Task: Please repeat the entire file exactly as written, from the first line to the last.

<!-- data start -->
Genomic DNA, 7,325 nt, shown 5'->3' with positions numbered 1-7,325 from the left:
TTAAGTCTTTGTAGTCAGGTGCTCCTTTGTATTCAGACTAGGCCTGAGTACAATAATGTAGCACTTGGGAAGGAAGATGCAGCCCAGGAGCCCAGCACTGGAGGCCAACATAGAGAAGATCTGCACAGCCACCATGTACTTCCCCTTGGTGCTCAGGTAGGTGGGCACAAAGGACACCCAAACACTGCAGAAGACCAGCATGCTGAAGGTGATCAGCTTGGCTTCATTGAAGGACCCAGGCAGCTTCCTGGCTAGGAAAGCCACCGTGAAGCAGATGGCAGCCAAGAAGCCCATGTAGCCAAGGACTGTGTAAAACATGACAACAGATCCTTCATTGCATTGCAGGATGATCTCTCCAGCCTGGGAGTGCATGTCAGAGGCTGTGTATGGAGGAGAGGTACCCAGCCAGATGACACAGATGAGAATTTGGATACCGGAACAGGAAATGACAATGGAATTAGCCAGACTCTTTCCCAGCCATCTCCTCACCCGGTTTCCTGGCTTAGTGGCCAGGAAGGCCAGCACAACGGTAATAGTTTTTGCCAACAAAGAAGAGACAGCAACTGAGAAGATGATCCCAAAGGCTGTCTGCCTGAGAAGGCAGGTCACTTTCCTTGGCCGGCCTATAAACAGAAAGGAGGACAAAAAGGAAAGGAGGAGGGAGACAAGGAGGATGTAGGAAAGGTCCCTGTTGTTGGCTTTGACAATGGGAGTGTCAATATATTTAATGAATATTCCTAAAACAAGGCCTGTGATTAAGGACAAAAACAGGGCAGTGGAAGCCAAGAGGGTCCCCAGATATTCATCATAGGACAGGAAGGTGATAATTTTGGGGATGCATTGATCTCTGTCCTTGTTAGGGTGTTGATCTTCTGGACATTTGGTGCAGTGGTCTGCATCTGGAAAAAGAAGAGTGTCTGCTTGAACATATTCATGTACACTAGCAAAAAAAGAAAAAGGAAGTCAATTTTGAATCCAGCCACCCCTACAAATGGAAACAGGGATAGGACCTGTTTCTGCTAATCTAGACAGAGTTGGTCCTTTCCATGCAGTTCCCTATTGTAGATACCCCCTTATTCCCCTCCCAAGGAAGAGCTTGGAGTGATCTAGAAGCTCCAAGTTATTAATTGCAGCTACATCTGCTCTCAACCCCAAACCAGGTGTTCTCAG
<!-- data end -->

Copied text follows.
Genomic DNA, 7,325 nt, shown 5'->3' with positions numbered 1-7,325 from the left:
TTAAGTCTTTGTAGTCAGGTGCTCCTTTGTATTCAGACTAGGCCTGAGTACAATAATGTAGCACTTGGGAAGGAAGATGCAGCCCAGGAGCCCAGCACTGGAGGCCAACATAGAGAAGATCTGCACAGCCACCATGTACTTCCCCTTGGTGCTCAGGTAGGTGGGCACAAAGGACACCCAAACACTGCAGAAGACCAGCATGCTGAAGGTGATCAGCTTGGCTTCATTGAAGGACCCAGGCAGCTTCCTGGCTAGGAAAGCCACCGTGAAGCAGATGGCAGCCAAGAAGCCCATGTAGCCAAGGACTGTGTAAAACATGACAACAGATCCTTCATTGCATTGCAGGATGATCTCTCCAGCCTGGGAGTGCATGTCAGAGGCTGTGTATGGAGGAGAGGTACCCAGCCAGATGACACAGATGAGAATTTGGATACCGGAACAGGAAATGACAATGGAATTAGCCAGACTCTTTCCCAGCCATCTCCTCACCCGGTTTCCTGGCTTAGTGGCCAGGAAGGCCAGCACAACGGTAATAGTTTTTGCCAACAAAGAAGAGACAGCAACTGAGAAGATGATCCCAAAGGCTGTCTGCCTGAGAAGGCAGGTCACTTTCCTTGGCCGGCCTATAAACAGAAAGGAGGACAAAAAGGAAAGGAGGAGGGAGACAAGGAGGATGTAGGAAAGGTCCCTGTTGTTGGCTTTGACAATGGGAGTGTCAATATATTTAATGAATATTCCTAAAACAAGGCCTGTGATTAAGGACAAAAACAGGGCAGTGGAAGCCAAGAGGGTCCCCAGATATTCATCATAGGACAGGAAGGTGATAATTTTGGGGATGCATTGATCTCTGTCCTTGTTAGGGTGTTGATCTTCTGGACATTTGGTGCAGTGGTCTGCATCTGGAAAAAGAAGAGTGTCTGCTTGAACATATTCATGTACACTAGCAAAAAAAGAAAAAGGAAGTCAATTTTGAATCCAGCCACCCCTACAAATGGAAACAGGGATAGGACCTGTTTCTGCTAATCTAGACAGAGTTGGTCCTTTCCATGCAGTTCCCTATTGTAGATACCCCCTTATTCCCCTCCCAAGGAAGAGCTTGGAGTGATCTAGAAGCTCCAAGTTATTAATTGCAGCTACATCTGCTCTCAACCCCAAACCAGGTGTTCTCAG